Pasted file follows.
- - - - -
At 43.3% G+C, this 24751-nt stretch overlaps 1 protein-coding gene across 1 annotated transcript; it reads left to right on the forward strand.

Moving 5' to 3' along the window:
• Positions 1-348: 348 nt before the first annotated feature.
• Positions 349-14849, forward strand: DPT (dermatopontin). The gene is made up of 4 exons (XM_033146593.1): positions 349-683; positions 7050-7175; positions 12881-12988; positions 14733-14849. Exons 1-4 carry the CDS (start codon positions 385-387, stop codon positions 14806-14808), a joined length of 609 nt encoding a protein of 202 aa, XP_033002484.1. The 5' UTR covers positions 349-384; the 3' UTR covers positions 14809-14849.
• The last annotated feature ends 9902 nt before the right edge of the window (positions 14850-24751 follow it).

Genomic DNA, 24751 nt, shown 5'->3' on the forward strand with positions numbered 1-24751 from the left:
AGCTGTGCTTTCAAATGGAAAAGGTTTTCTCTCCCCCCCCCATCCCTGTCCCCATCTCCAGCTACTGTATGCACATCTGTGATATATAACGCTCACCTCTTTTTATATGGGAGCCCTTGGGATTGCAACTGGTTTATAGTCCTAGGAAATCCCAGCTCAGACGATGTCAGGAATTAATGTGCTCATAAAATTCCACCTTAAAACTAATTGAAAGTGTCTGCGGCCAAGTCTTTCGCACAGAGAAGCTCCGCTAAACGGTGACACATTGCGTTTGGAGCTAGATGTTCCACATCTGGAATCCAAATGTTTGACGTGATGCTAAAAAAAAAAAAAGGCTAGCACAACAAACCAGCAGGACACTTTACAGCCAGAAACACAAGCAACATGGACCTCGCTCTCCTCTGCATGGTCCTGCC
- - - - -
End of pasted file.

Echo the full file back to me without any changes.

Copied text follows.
At 43.3% G+C, this 24751-nt stretch overlaps 1 protein-coding gene across 1 annotated transcript; it reads left to right on the forward strand.

Moving 5' to 3' along the window:
• Positions 1-348: 348 nt before the first annotated feature.
• Positions 349-14849, forward strand: DPT (dermatopontin). The gene is made up of 4 exons (XM_033146593.1): positions 349-683; positions 7050-7175; positions 12881-12988; positions 14733-14849. Exons 1-4 carry the CDS (start codon positions 385-387, stop codon positions 14806-14808), a joined length of 609 nt encoding a protein of 202 aa, XP_033002484.1. The 5' UTR covers positions 349-384; the 3' UTR covers positions 14809-14849.
• The last annotated feature ends 9902 nt before the right edge of the window (positions 14850-24751 follow it).

Genomic DNA, 24751 nt, shown 5'->3' on the forward strand with positions numbered 1-24751 from the left:
AGCTGTGCTTTCAAATGGAAAAGGTTTTCTCTCCCCCCCCCATCCCTGTCCCCATCTCCAGCTACTGTATGCACATCTGTGATATATAACGCTCACCTCTTTTTATATGGGAGCCCTTGGGATTGCAACTGGTTTATAGTCCTAGGAAATCCCAGCTCAGACGATGTCAGGAATTAATGTGCTCATAAAATTCCACCTTAAAACTAATTGAAAGTGTCTGCGGCCAAGTCTTTCGCACAGAGAAGCTCCGCTAAACGGTGACACATTGCGTTTGGAGCTAGATGTTCCACATCTGGAATCCAAATGTTTGACGTGATGCTAAAAAAAAAAAAAGGCTAGCACAACAAACCAGCAGGACACTTTACAGCCAGAAACACAAGCAACATGGACCTCGCTCTCCTCTGCATGGTCCTGCC